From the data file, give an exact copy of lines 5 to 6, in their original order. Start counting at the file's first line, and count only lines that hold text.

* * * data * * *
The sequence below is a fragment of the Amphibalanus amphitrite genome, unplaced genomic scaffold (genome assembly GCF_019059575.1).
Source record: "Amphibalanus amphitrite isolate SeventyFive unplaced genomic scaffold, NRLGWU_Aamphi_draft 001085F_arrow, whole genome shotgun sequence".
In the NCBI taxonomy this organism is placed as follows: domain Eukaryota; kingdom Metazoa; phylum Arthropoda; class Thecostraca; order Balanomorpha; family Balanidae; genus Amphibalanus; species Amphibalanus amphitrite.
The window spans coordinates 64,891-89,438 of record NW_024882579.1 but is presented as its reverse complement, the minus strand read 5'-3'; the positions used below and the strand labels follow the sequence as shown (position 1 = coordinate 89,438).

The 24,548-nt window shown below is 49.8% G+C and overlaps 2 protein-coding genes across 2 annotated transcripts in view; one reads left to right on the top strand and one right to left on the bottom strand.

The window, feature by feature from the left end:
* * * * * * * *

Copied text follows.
The 24,548-nt window shown below is 49.8% G+C and overlaps 2 protein-coding genes across 2 annotated transcripts in view; one reads left to right on the top strand and one right to left on the bottom strand.

The window, feature by feature from the left end: